The first installment of a mock-medieval epic saga with mild hints of epic fantasy literature.
Martin meticulously studied medieval history and customs, which shows in this thrilling, yet highly plausible world he created.
Like many others, I, too, have started reading this only upon watching the first season of the eponymous TV series. To be fair to the series' creators, you can probably enjoy both in equal measure, since the series feels merely like an abbreviated version of the book, introducing a graphical element, but taking away the literature-type nuances.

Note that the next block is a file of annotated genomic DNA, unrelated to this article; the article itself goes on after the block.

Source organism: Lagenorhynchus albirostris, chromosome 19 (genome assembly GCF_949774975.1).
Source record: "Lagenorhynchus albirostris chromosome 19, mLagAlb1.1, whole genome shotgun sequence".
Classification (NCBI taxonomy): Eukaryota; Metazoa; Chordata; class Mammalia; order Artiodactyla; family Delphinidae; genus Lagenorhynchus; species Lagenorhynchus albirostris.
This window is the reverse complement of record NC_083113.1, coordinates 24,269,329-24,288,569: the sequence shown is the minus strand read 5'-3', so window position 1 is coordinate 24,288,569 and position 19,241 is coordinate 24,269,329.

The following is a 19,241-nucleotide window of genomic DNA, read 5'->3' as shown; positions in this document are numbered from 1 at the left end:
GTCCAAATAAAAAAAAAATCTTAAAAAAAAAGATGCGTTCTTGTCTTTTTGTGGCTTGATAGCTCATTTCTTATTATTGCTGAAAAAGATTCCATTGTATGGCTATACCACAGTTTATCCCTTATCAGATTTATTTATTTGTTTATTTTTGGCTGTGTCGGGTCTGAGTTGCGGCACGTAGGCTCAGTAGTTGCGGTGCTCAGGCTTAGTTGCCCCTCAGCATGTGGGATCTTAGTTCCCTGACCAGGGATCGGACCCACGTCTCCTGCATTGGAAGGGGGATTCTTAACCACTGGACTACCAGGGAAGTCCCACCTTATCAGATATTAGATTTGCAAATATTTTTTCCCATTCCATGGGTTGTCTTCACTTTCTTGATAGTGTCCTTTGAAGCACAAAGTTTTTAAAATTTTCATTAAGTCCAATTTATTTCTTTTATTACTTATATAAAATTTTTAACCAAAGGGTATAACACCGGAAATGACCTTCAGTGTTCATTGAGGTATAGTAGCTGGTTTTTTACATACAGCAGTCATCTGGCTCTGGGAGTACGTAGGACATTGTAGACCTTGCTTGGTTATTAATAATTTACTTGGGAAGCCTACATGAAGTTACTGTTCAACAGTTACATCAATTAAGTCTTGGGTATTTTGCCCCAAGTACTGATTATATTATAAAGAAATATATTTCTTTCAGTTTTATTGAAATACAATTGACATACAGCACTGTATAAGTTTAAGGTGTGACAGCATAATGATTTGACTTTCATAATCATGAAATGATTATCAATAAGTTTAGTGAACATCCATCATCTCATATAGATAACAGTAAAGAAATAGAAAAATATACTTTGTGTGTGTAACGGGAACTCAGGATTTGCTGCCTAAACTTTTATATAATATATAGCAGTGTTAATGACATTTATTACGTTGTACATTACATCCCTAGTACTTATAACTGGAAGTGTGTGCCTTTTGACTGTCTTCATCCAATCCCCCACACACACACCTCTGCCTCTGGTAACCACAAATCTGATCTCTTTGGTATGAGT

Widely criticised for hyper-realistic description, sexism and, allegedly, pointless violence, the book does not feel too different from a common historical overview of the 13th century Europe, for instance. Many readers criticise the series for various reasons, but the common thread in all negative reviews seems to be disappointment. Not of the critical variety, to be sure, but the typical reader's one. And that's fine. Yes, you will be frustrated, flabbergasted, disappointed, thrilled and delighted. And not necessarily in that order. If you, on the other hand, expect a plot that quickly takes a clear course, story threads converging quickly and meaningfully into a streamlined reading experience, you will be disappointed, Just like in case you expect chivalry, virtue and romance.